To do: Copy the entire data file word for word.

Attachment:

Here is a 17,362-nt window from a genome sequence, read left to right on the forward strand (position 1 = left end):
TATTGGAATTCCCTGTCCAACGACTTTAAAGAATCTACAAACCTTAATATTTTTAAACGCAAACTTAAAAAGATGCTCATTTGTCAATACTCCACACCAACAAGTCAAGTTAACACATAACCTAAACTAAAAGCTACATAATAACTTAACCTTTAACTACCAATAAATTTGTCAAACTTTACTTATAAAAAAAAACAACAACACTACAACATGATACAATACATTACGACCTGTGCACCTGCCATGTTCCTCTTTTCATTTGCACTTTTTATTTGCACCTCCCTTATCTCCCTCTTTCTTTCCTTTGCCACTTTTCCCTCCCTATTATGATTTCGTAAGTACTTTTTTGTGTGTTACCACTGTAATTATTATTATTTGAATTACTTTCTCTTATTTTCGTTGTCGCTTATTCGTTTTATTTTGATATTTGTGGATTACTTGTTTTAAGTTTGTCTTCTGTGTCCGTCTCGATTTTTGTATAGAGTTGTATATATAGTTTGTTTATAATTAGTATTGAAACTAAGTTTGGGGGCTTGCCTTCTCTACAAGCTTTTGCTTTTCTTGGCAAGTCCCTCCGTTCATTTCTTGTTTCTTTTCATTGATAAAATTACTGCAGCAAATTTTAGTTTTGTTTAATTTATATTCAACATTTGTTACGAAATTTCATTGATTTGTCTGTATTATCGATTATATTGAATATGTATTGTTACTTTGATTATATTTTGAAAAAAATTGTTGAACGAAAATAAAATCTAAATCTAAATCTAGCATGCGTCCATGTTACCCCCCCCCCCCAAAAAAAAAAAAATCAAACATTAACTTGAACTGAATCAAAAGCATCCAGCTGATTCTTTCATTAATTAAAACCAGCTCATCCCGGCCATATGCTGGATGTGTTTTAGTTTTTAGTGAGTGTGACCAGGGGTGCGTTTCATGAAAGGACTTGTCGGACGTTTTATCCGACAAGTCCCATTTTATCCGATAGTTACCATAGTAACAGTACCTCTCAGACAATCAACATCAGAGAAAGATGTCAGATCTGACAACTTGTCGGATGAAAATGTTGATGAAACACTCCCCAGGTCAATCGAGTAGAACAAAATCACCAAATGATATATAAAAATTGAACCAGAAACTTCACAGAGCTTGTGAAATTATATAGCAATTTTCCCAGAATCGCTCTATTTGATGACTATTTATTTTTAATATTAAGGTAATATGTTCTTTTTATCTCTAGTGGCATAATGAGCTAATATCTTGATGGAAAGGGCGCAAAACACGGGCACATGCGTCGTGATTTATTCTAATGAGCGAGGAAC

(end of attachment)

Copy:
Here is a 17,362-nt window from a genome sequence, read left to right on the forward strand (position 1 = left end):
TATTGGAATTCCCTGTCCAACGACTTTAAAGAATCTACAAACCTTAATATTTTTAAACGCAAACTTAAAAAGATGCTCATTTGTCAATACTCCACACCAACAAGTCAAGTTAACACATAACCTAAACTAAAAGCTACATAATAACTTAACCTTTAACTACCAATAAATTTGTCAAACTTTACTTATAAAAAAAAACAACAACACTACAACATGATACAATACATTACGACCTGTGCACCTGCCATGTTCCTCTTTTCATTTGCACTTTTTATTTGCACCTCCCTTATCTCCCTCTTTCTTTCCTTTGCCACTTTTCCCTCCCTATTATGATTTCGTAAGTACTTTTTTGTGTGTTACCACTGTAATTATTATTATTTGAATTACTTTCTCTTATTTTCGTTGTCGCTTATTCGTTTTATTTTGATATTTGTGGATTACTTGTTTTAAGTTTGTCTTCTGTGTCCGTCTCGATTTTTGTATAGAGTTGTATATATAGTTTGTTTATAATTAGTATTGAAACTAAGTTTGGGGGCTTGCCTTCTCTACAAGCTTTTGCTTTTCTTGGCAAGTCCCTCCGTTCATTTCTTGTTTCTTTTCATTGATAAAATTACTGCAGCAAATTTTAGTTTTGTTTAATTTATATTCAACATTTGTTACGAAATTTCATTGATTTGTCTGTATTATCGATTATATTGAATATGTATTGTTACTTTGATTATATTTTGAAAAAAATTGTTGAACGAAAATAAAATCTAAATCTAAATCTAGCATGCGTCCATGTTACCCCCCCCCCCCAAAAAAAAAAAAATCAAACATTAACTTGAACTGAATCAAAAGCATCCAGCTGATTCTTTCATTAATTAAAACCAGCTCATCCCGGCCATATGCTGGATGTGTTTTAGTTTTTAGTGAGTGTGACCAGGGGTGCGTTTCATGAAAGGACTTGTCGGACGTTTTATCCGACAAGTCCCATTTTATCCGATAGTTACCATAGTAACAGTACCTCTCAGACAATCAACATCAGAGAAAGATGTCAGATCTGACAACTTGTCGGATGAAAATGTTGATGAAACACTCCCCAGGTCAATCGAGTAGAACAAAATCACCAAATGATATATAAAAATTGAACCAGAAACTTCACAGAGCTTGTGAAATTATATAGCAATTTTCCCAGAATCGCTCTATTTGATGACTATTTATTTTTAATATTAAGGTAATATGTTCTTTTTATCTCTAGTGGCATAATGAGCTAATATCTTGATGGAAAGGGCGCAAAACACGGGCACATGCGTCGTGATTTATTCTAATGAGCGAGGAAC